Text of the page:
Miranda claimed to have been “branded” with a swastika and Forrest’s name, but though her mother found large cuts on her they were not words or other recognizable symbols.  Several years later, after her parents divorced, Miranda claimed…

…that she [had become] pregnant…[and] the cult members…”tied her to a bed, gave her drugs and [gave her] an ‘in-house abortion.'”  Miranda’s mother…[immediately] took her daughter “to a doctor, who said there were no signs of an ended pregnancy”…

When she later really did become pregnant, she claimed that Forrest was the father, but that he had since been murdered; she also claimed to be a “high-ranking official in the satanic [sic] world” at the age of 17, when a judge decided it was better to send her to live with her uncle in North Carolina.  There she met Elytte, won him from his pregnant girlfriend, and talked him into eloping to Pennsylvania with her, where they committed the murder to “bring them closer together”.  And while it’s obvious that Miranda is capable of murder, it also seems very likely this was her first one.  She was never unsupervised in most of the places she claims to have killed, and…

…Alaska State Troopers issued a statement that there is “no evidence” that Miranda committed any murders in the state.  Members of Seeking Alaska’s Missing, a statewide support group, are also skeptical.  Authorities where Miranda lived in North Carolina said that their only unsolved homicide cases date back to Miranda’s infancy, and thus would’ve been impossible for her to have committed them.  Experts have said she doesn’t fit the profile of a serial killer, who are rarely women [and] are typically older…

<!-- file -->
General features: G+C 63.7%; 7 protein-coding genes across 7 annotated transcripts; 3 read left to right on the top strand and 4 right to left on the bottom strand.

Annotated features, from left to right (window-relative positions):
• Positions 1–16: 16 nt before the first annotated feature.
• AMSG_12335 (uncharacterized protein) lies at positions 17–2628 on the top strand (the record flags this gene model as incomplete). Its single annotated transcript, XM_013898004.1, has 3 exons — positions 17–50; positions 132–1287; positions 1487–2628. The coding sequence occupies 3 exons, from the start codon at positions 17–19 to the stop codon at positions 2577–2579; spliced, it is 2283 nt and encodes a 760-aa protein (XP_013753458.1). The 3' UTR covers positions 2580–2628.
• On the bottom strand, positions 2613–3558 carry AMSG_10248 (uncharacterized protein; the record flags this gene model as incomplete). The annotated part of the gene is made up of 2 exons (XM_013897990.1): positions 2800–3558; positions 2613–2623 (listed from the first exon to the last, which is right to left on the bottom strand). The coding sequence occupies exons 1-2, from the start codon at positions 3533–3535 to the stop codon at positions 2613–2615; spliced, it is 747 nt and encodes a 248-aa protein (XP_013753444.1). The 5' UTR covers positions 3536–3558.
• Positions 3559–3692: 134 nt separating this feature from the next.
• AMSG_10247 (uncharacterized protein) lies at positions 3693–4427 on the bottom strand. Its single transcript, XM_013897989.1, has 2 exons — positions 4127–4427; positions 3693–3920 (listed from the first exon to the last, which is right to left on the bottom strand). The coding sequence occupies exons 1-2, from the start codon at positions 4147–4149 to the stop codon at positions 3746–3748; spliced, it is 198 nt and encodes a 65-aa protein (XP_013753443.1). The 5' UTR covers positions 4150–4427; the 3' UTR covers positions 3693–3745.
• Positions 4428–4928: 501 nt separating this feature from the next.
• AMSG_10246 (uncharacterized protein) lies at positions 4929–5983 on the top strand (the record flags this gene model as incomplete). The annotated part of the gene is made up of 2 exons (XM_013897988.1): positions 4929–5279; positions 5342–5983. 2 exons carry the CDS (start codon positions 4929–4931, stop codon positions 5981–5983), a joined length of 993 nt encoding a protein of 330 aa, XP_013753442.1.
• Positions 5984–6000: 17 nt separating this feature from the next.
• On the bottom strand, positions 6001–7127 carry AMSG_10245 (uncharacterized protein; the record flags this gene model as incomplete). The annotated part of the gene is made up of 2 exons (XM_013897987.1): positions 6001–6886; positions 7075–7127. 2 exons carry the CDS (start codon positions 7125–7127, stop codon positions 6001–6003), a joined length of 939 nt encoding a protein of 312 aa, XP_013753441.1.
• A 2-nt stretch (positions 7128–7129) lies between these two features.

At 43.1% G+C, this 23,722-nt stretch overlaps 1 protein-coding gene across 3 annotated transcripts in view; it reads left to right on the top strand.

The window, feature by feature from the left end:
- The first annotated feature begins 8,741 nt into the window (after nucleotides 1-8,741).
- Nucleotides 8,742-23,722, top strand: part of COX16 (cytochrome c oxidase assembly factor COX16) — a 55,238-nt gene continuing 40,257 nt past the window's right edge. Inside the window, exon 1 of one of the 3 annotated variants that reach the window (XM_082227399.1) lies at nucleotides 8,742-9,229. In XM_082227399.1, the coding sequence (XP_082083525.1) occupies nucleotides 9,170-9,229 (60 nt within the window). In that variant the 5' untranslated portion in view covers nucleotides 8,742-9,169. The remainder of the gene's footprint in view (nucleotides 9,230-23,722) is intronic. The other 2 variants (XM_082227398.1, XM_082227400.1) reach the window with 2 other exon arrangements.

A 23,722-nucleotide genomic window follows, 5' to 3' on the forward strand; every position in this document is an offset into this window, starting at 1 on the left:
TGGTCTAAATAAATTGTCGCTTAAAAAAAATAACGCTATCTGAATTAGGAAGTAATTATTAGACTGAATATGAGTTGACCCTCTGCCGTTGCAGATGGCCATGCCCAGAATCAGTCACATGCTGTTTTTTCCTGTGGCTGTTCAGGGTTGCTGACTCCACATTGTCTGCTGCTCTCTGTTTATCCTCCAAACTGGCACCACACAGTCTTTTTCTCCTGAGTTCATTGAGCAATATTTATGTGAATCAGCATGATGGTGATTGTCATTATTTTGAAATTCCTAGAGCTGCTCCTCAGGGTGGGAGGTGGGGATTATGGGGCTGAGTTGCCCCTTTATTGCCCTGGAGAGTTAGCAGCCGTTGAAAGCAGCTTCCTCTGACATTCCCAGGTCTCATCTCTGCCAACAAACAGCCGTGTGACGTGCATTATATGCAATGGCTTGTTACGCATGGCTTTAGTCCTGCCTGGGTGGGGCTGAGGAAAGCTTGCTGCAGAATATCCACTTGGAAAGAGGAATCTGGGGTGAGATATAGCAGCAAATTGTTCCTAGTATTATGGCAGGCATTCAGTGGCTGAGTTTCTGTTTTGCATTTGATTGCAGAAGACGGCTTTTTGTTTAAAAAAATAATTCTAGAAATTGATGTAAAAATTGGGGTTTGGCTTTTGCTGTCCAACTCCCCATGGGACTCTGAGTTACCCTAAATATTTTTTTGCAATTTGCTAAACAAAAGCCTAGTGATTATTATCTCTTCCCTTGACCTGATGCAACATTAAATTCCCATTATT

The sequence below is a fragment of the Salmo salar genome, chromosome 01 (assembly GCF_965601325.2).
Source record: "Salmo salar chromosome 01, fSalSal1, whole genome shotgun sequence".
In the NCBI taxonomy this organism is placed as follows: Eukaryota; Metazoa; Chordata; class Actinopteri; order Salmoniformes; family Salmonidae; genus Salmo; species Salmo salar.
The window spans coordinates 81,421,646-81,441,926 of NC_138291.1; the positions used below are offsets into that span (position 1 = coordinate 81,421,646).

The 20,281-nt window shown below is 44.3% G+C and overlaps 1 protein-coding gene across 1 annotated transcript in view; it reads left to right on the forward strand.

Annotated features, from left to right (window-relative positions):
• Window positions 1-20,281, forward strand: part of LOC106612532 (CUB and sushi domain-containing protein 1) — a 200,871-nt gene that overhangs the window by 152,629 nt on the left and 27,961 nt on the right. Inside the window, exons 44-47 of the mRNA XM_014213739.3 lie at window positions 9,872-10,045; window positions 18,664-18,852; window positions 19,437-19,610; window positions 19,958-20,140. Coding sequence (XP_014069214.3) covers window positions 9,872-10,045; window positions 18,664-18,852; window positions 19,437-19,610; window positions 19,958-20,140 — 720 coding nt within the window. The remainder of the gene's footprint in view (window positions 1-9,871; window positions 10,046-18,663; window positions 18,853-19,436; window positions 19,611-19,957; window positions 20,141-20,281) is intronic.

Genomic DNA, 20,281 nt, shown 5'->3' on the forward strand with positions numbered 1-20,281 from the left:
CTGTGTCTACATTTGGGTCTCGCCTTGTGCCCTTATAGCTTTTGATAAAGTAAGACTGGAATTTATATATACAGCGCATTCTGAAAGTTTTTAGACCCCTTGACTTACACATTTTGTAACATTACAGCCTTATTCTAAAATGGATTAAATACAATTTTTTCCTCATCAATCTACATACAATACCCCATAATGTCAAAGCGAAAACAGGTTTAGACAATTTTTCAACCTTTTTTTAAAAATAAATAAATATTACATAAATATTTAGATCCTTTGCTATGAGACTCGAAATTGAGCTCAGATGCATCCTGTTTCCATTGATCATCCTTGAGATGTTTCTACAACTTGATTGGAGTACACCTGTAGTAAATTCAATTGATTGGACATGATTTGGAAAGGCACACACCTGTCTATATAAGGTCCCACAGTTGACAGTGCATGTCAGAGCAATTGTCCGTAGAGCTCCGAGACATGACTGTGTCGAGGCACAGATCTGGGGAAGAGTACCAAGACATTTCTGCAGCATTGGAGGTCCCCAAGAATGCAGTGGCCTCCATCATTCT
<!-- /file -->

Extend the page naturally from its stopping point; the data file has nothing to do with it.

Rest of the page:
According to Miranda’s mother, a person claiming to be Forrest called about Miranda’s baby after she moved to North Carolina (and after Forrest had supposedly been murdered).  But though her mother seems to believe in the existence of this “Satanic cult”, I do not; while it’s entirely possible Miranda belonged to a group of maladjusted teenagers playing at being a “cult”, her ideas about the behavior of such groups bear far more resemblance to pop-culture depictions than to anything real.  The notion of uncatchable serial killers preying on “bad people” seems borrowed from the television series Dexter, the “branding” motif should be familiar to anyone who’s been following the “sex trafficking” hysteria, and imaginary “forced abortions” appear over and over again in the “recovered memory” literature and latter-day descendants of the “Satanic Panic”.  As I’ve explained before, those suffering from such delusions and confabulations remember them just as clearly as you remember what you did yesterday, or even more clearly if your day wasn’t very interesting.  And over time, the false memories invariably become more detailed, more extreme and more lurid, and conform ever more closely to whatever narrative the deluded person has embraced (such as the belief-system of a political or religious group).  Miranda Barbour’s story already bears some resemblance to those of “sex trafficking survivors” (branding, gang rape, enslavement, exploitation of adolescent girls by older men, etc), though for now she is not only claiming her prostitution was voluntary, but also that it wasn’t even prostitution.  However, this affair is not yet over and Barbour’s tale is not done changing; I won’t be at all surprised if she soon “remembers” being the victim of “sex trafficking”, and her “Satanic ruler” turns into a “pimp”.